Amazon last year launched its Kindle Pilot Program , in which it sold a number of Kindle DX readers to several universities at a 50 percent discount. Students were allowed to use them free of charge, but as it turns out, most college students aren't yet ready to trade in their textbooks for Kindles.
At the University of Virginia, for example, about 80 percent of MBA students who participated in the program said they wouldn't recommend the Kindle DX for classroom use, even though they enjoyed it for recreational reading. And at Princeton University and Reed College, students said they missed the ability to write in the margins, easily highlight passages, or view color charts and graphics, the Seattle Times reports.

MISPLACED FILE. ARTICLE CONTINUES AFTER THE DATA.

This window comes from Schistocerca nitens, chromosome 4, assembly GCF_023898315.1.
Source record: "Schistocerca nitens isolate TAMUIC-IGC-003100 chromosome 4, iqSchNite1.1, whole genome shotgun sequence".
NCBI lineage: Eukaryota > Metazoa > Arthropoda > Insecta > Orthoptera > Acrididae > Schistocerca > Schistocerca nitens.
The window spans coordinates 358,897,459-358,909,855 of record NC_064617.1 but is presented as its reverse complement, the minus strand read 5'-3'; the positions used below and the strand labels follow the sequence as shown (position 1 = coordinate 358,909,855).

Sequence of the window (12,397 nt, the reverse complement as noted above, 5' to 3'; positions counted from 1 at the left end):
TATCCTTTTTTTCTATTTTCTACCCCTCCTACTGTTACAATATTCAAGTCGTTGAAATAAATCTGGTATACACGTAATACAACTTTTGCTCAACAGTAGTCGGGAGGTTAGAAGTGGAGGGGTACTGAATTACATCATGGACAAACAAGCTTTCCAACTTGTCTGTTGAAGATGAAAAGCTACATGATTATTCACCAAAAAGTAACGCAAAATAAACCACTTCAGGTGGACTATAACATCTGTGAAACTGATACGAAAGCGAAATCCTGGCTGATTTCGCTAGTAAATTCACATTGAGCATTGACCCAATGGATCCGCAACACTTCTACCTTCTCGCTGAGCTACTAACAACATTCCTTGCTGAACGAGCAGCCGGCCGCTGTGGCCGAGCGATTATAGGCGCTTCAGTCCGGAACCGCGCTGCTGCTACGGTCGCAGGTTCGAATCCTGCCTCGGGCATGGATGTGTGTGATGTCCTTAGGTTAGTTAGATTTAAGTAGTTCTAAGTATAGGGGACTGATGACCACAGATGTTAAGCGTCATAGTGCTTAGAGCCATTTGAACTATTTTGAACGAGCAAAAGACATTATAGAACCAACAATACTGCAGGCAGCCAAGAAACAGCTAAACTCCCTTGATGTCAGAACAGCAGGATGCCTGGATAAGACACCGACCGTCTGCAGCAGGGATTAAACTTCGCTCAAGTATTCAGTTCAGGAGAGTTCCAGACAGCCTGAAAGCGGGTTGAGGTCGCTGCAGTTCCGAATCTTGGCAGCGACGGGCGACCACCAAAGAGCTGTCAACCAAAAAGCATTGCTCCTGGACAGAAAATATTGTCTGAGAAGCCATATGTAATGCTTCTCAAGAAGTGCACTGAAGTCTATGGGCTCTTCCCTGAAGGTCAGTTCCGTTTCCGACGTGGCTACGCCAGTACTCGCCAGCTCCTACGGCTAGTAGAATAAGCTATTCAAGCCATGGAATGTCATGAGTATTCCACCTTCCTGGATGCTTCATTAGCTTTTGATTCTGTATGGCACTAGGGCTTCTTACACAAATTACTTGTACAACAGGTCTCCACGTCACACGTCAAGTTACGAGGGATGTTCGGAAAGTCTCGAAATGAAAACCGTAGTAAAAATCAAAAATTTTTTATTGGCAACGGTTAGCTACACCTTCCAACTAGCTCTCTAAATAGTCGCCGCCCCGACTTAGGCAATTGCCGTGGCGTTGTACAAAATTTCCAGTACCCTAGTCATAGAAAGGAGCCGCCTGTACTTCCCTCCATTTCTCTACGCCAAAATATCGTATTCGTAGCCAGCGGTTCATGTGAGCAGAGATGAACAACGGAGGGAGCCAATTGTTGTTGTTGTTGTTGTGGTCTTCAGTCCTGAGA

"You don't read textbooks in the same linear way as a novel," said Roesner, a 23-year-old graduate student. "You have to flip back and forth between pages, an the Kindle is too slow for that. Also, the bookmarking function is buggy."
The complaints haven't fallen on deaf ears. Amazon last month announced software upgrades that enable Kindle users to sort books into collections and zoom PDF documents.
"The pilot programs are doing their job -- getting us valuable feedback," said spokesman Drew Herdener.
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Image Credit: Amazon